Qualified Remodeler Magazine

SEP 2018

Qualified Remodeler helps independent remodeling firms to survive, become more professional and more profitable by providing must-have business information, namely best business practices, new product information and timely design ideas.

Issue link: https://qualifiedremodeler.epubxp.com/i/1027259

Contents of this Issue


Page 57 of 79

"In that meeting, I am looking around their home to discover their instinctive style," Bonner says. "Is their dining room table rectangle or square? Is it round? Do they have any pictures, fixtures, frames that have curve to them? Is it both straights and curves? at way, when I go to design their space and I put a finished product in front of them, whether they know it or not, it is already to their style. ey may not know why they like it, but it fits right into the rest of their scheme." In one recent project, Bonner had a blank slate—a flat, brand-new backyard. In it he designed several distinct hardscape spaces: a grill area; a sitting area covered by an arbor; a formal dining space complete with a long, sleek fire element; and finally, it steps down into a casual hangout space around a large masonry fireplace. e area even has an outdoor shower. Out in San Mateo, California, located on the pen- insula between San Francisco and San Jose, kitchen designer Cynthia Collins has been experiencing "heavy demand" for highly designed and multifunctional out- door kitchens. Collins, who is a designer with Gilmans to bring home more people, it is a way of making the weekends more fun. at is where these swimming pools and concepts like this are coming about." And the projects span a wide range of neighborhoods— from houses with average values of $400,000 on up to houses with values over $1 million. ere is no real way to tell whom the next customer will be, Hendy says. e common thread is they are people who have been success- ful in their careers and want to entertain in their homes. For Ryan Bonner, owner of Bonner Contracting in Exton, Pennsylvania, the design process is less about a list of outdoor features a client wants in their backyard, and more about the motivations for changing and upgrading a space. Bonner likes to sit with both decision-makers and talk about their vision for the space. Like the main floor of a house, he plans distinct spaces—formal and informal zones. Formal spaces tend to be planned around the size of the main table and the number of people they seek to host for meals al fresco. Informal spaces are those feet-up spaces, circling a fire pit. During an initial consultation, he is careful to notice the personal tastes of the clients. Despite a large number of companies indicating that they have handled outdoor living projects within the last 12 months, most companies do not go out of their way to market themselves as handling such projects. Source: Qualified Remodeler 2018 Outdoor Living Survey COMPANIES THAT MARKET OUTDOOR SERVICES Yes Yes Yes Yes No No No No WEST NORTHEA ST NORTH CENTR AL SOUTH 45% 55% 55% 55% 31% 31% 44% 56% When asked to select the No. 1 reason a client is motivated to undertake an outdoor living project, adding entertaining space is the top response across all regions. Source: Qualified Remodeler 2018 Outdoor Living Survey CLIENT MOTIVATION FOR PURSUING OUTDOOR LIVING PROJECTS n Add entertaining space n Create more living space n Correspond with remodeled interior n Address changing lifestyle or needs n Increase home value n Upgrade existing space n Make space more functional n Other 3% 3% 3% 3% WEST NORTHEA ST NORTH CENTR AL SOUTH 35% 35% 28% 34% 26% 26% 5% 8% 8% 7% 7% 10% 10% 10% 18% 19% 6% 13% 10% 10% 18% 8% 5% 5% 11% 15% 1% PROJECTS: QR Outdoors 58 September 2018 QR QualifiedRemodeler.com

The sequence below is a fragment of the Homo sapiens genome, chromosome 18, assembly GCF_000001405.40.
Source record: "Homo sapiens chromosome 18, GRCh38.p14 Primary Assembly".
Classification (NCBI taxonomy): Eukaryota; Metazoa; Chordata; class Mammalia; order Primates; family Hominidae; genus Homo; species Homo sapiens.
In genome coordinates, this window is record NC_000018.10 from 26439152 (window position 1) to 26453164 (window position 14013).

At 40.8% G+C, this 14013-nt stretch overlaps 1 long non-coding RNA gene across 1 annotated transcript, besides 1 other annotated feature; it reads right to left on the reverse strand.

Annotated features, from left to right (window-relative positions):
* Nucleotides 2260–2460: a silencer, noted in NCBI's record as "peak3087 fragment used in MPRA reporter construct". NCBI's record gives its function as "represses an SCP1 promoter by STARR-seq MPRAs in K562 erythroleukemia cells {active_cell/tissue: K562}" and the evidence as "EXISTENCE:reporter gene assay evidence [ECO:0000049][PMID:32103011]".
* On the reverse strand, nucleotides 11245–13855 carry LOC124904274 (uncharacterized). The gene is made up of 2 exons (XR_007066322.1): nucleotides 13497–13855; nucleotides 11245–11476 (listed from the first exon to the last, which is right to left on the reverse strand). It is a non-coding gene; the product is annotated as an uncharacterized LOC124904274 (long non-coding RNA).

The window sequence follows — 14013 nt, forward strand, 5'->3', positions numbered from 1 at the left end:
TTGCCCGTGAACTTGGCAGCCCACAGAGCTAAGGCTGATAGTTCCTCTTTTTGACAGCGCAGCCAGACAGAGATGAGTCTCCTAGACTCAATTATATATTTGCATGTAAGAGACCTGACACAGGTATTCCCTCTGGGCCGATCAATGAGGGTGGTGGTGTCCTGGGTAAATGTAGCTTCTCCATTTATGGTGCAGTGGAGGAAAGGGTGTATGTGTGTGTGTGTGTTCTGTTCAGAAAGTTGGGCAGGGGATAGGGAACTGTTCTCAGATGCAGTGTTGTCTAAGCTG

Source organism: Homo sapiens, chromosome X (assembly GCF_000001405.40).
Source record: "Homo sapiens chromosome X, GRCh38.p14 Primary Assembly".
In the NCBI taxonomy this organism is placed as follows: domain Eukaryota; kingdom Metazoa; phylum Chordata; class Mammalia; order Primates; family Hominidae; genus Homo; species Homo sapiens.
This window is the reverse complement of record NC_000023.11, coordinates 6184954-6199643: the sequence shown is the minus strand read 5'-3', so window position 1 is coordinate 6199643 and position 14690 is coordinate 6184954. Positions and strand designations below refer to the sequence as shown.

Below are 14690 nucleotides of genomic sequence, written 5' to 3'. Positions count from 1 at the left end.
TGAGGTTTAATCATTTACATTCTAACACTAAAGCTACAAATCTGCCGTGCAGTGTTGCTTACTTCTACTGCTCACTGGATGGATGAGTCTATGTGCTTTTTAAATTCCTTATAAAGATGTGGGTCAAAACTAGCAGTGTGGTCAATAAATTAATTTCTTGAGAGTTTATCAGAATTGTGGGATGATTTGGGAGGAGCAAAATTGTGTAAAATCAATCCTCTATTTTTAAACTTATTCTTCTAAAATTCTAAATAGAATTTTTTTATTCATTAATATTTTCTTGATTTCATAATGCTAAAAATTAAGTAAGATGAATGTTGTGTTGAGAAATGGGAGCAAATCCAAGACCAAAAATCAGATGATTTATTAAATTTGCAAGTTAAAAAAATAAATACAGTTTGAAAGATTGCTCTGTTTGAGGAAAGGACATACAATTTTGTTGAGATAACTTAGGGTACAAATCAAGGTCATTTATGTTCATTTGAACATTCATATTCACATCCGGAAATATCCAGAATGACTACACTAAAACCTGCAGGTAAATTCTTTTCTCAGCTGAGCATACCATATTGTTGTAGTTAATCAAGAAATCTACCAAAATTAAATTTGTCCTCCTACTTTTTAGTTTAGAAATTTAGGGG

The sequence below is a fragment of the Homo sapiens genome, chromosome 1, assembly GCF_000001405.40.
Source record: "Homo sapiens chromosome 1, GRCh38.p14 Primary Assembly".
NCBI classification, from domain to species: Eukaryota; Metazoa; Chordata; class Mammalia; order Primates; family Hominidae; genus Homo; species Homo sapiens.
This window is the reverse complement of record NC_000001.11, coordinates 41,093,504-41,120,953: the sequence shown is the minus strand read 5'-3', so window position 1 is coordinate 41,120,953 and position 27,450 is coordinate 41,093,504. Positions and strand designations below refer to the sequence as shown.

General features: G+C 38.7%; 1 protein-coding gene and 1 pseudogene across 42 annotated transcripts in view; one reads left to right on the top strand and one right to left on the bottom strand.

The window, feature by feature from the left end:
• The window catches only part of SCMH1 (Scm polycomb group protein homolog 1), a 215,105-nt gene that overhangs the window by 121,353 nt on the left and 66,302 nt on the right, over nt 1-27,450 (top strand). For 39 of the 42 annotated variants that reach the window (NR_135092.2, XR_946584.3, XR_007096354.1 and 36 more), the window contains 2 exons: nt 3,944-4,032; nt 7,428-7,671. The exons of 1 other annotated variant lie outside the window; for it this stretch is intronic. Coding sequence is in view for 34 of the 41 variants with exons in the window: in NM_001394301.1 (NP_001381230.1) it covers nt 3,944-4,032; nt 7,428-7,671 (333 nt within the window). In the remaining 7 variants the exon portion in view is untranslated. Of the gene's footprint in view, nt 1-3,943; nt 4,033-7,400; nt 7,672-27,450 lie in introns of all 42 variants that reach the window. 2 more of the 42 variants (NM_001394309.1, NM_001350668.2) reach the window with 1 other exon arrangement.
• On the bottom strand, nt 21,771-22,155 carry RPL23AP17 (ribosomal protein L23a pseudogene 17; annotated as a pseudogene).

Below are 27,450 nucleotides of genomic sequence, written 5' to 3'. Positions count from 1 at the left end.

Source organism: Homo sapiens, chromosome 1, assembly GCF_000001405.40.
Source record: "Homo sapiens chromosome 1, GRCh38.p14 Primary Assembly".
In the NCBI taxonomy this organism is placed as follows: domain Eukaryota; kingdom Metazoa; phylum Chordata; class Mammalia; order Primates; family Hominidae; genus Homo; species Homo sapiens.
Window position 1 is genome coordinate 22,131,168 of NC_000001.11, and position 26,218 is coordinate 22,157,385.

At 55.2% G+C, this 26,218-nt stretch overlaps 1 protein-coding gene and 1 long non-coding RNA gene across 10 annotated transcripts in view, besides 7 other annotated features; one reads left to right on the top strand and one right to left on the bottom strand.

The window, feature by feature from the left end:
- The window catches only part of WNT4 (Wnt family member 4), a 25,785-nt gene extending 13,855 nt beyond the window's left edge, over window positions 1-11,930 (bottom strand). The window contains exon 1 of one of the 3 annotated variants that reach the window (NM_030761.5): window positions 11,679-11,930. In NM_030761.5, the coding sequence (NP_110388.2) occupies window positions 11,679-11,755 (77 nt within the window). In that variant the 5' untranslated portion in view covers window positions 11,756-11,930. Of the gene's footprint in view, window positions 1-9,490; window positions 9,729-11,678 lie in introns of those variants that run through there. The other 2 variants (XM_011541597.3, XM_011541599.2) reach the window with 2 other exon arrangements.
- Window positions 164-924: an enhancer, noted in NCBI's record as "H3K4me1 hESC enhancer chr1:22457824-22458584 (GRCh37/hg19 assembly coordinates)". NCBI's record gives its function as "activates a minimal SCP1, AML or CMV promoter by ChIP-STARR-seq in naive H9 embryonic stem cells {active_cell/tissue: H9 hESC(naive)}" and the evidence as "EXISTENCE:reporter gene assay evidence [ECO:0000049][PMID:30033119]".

Articles in this issue

Links on this page

Archives of this issue

view archives of Qualified Remodeler Magazine - SEP 2018